Women fear more for their safety on the streets than the roads, but why?

In Australia last year, 69 women were killed by violence, with data from the Australian Institute of Criminology suggesting around three percent of them were likely to have been killed by strangers. This is compared to 291 women who died on our country's roads.

So, if you are a woman in Australia, that makes it around 140 times more likely that you may die in road accident than be killed by a man you don’t know; yet we rarely fear getting into a car.

Vigil at Melbourne’s Parliament House for murdered student Aiia Massarwe.Credit:Justin McManus

Some of us may have had bad road scares, even serious accidents, but we still don’t fear cars the way we fear strangers when we’re out in public at night.

Part of the reason for this is the deliberateness of stranger-murder. Road deaths usually happen because someone made a fatal mistake or stupidly decided to drive drunk. It’s not the same horror as the deliberate choice to rape and murder a woman because the attacker — as rare as he may be — is angry with women, which research has shown is the most common reason for rape-driven murders by strangers.

In one of the most comprehensive studies of men who kill, criminology professors Rebecca and Russell Dobash spent 10 years interviewing hundreds of murderers incarcerated in British prisons. Their findings are profoundly disturbing.

They found it was common, but not consistent, that men who committed murder come from troubled backgrounds, with histories of child abuse and growing up with domestic violence. As adults, many (but not all) of the men who killed women had problems with alcohol and unemployment.

The far more prevalent factor though, was poor attitudes to women. Most had a record of being violent to women and a strong belief in violence myths, where women are either “pure and innocent” or “tarts” and “whores” who deserve to suffer violence.

Men who killed women they didn't know held these beliefs strongly; more so than men who commit other types of murder. Most of these men also had a history of committing physical and sexual violence, particularly towards partners, and deeply troubling attitudes to women.

"Most hold views that place women in subordinate positions and illustrate a predatory approach to sexual relations … Their backgrounds provide evidence of a link between these attitudes and violence against women, including murder,” the researchers found.

Anger and hatred of women were extremely common in this group, it was often expressed as the reason for their crimes and it continued after they were convicted and imprisoned.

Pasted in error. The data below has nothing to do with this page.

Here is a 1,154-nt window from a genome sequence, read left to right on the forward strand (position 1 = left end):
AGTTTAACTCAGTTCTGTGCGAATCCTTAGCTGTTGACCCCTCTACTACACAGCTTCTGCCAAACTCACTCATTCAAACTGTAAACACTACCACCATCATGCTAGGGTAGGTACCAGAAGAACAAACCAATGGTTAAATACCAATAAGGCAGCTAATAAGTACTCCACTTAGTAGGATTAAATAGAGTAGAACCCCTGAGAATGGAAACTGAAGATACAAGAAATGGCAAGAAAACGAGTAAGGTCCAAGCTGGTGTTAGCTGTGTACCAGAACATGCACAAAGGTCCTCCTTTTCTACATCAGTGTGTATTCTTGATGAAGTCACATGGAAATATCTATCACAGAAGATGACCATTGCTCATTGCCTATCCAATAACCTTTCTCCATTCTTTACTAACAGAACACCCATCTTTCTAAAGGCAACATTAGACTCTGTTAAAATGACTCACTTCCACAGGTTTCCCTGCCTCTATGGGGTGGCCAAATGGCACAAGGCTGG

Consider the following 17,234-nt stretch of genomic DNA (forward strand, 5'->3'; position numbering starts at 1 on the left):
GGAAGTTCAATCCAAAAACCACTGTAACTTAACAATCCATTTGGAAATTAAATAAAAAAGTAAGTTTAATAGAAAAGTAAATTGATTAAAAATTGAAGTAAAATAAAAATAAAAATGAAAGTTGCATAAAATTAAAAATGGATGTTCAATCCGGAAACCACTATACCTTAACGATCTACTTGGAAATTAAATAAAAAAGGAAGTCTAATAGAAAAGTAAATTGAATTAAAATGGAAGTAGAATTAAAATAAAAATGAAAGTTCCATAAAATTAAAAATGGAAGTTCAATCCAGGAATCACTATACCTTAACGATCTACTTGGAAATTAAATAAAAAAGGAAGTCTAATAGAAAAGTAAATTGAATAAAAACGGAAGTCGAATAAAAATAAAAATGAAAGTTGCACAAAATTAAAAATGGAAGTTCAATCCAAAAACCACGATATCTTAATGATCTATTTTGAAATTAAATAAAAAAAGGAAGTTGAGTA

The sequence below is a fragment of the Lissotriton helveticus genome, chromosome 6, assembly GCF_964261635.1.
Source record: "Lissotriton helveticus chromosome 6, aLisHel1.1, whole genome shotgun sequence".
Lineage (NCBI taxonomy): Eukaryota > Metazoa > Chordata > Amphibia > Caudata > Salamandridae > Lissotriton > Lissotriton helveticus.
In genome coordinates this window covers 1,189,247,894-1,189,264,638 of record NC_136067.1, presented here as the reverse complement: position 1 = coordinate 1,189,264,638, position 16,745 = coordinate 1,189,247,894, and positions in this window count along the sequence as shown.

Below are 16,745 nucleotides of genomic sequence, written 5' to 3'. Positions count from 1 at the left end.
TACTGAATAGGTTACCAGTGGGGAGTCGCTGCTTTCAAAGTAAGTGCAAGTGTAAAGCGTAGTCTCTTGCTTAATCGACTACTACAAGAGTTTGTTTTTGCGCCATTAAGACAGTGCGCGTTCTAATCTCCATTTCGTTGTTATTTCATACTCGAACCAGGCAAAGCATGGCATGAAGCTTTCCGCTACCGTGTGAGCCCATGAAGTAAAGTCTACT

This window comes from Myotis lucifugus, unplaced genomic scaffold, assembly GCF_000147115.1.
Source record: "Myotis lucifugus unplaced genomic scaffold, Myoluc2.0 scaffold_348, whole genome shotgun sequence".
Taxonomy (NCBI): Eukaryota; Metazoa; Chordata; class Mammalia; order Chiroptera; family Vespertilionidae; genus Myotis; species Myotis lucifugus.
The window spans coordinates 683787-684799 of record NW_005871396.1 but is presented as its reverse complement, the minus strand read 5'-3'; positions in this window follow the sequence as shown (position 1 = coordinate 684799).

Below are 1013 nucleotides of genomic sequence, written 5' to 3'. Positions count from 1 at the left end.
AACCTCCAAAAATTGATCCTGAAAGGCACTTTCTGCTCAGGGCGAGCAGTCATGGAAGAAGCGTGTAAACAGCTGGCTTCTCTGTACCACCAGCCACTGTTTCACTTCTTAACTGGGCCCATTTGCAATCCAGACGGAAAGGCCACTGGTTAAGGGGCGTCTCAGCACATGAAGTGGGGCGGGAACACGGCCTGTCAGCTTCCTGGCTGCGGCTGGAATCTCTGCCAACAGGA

Thousands of people attended a candlelight vigil in solidarity for the Melbourne comedian Eurydice Dixon who was found dead at Princes Park in North Carlton. Credit:The Age/Eddie Jim

Again, stranger murders are extremely rare.

They accounted for only three per cent of women murdered between 2009 and 2014, as opposed to the 73 per cent who were killed by their partners in Australia.

It’s worth noting that in the Dobash study childhood trauma was not as common in men who killed their partners, but disturbing attitudes to women were present in almost all of them.

Playing into women's fear of stranger-murder, despite its rarity, is our experience of how some men regard and treat us as we go about our lives. We are accustomed to how some men regard and treat us as we go about our lives.

We are accustomed to a sense of threat in public spaces because so many of us have been harassed, or worse, in the street. Research by the Australia Institute of Family Studies found nearly 90 per cent of Australian women have been subjected to street harassment, and, for almost all of them, it started before they were 16 years old. The perpetrators may view catcalling as benign, but for women it’s almost never harmless.

Each leer or shout, and every grab, reinforces the knowledge that some men see women as gratification objects who are “asking for trouble”, or putting themselves in the way of it. Most don’t, of course, but how do you tell the difference between the man who’s staring at you because he thinks maybe you went to school with his sister, and the man who’s staring at you because his anger is so boundless he wants to kill a woman he’s never met?

We have vivid memories of horrendous deaths of women such as Jill Meagher, Euridyce Dixon, Masa Vukotic and now Aiia Maasarwe in our minds. We feel menaced by men for whom casually causing us to feel afraid breaks no taboos.

It's difficult to read those stories and not feel afraid of men who might carry the sort of anger the Dobash study described, or feel menaced by men who think intimidating us breaks no taboos and is considered acceptable.

Women’s fear for our safety in of public may be disproportionate to the number of women killed by strangers, but it is grounded in the danger women have been taught since we were girls. Against the background of being constantly told we are responsible for keeping ourselves safe, it is proportionate.

The facts tell us we have far more reason to be wary of the intimate partner we drive home with (or used to) than the man walking behind us on the footpath, but that doesn't always feel true when you're alone on the street at night.

One in six women in Australia have experienced violence from their partners, but many more of us have felt threatened by men we don't know.

Fear is in the living of that, and this is what we need men to understand.

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